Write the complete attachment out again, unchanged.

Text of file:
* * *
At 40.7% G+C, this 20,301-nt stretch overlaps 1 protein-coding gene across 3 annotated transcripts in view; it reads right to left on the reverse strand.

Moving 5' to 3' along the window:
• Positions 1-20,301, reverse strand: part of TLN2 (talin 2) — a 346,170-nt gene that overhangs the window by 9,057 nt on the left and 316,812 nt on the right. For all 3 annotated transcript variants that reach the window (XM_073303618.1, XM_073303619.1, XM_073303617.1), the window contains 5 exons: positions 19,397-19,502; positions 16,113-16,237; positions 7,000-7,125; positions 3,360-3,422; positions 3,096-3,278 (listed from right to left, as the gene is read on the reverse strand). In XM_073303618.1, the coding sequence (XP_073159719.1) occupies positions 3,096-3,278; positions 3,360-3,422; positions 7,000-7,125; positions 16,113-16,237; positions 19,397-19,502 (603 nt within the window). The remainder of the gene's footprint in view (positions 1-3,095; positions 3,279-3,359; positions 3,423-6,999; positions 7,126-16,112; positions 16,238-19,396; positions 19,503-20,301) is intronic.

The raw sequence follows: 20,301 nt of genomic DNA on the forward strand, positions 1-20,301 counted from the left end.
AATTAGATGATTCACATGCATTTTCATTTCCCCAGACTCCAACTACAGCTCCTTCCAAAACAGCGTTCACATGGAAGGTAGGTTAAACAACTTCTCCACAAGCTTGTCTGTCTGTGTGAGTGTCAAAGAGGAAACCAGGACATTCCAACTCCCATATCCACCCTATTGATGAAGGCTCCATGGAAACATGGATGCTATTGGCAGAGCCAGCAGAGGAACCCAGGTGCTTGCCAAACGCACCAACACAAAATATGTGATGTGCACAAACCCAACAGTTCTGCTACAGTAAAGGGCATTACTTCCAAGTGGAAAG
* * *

At 40.7% G+C, this 20,301-nt stretch overlaps 1 protein-coding gene across 3 annotated transcripts in view; it reads right to left on the reverse strand.

Moving 5' to 3' along the window:
• Positions 1-20,301, reverse strand: part of TLN2 (talin 2) — a 346,170-nt gene that overhangs the window by 9,057 nt on the left and 316,812 nt on the right. For all 3 annotated transcript variants that reach the window (XM_073303618.1, XM_073303619.1, XM_073303617.1), the window contains 5 exons: positions 19,397-19,502; positions 16,113-16,237; positions 7,000-7,125; positions 3,360-3,422; positions 3,096-3,278 (listed from right to left, as the gene is read on the reverse strand). In XM_073303618.1, the coding sequence (XP_073159719.1) occupies positions 3,096-3,278; positions 3,360-3,422; positions 7,000-7,125; positions 16,113-16,237; positions 19,397-19,502 (603 nt within the window). The remainder of the gene's footprint in view (positions 1-3,095; positions 3,279-3,359; positions 3,423-6,999; positions 7,126-16,112; positions 16,238-19,396; positions 19,503-20,301) is intronic.

The raw sequence follows: 20,301 nt of genomic DNA on the forward strand, positions 1-20,301 counted from the left end.
AATTAGATGATTCACATGCATTTTCATTTCCCCAGACTCCAACTACAGCTCCTTCCAAAACAGCGTTCACATGGAAGGTAGGTTAAACAACTTCTCCACAAGCTTGTCTGTCTGTGTGAGTGTCAAAGAGGAAACCAGGACATTCCAACTCCCATATCCACCCTATTGATGAAGGCTCCATGGAAACATGGATGCTATTGGCAGAGCCAGCAGAGGAACCCAGGTGCTTGCCAAACGCACCAACACAAAATATGTGATGTGCACAAACCCAACAGTTCTGCTACAGTAAAGGGCATTACTTCCAAGTGGAAAG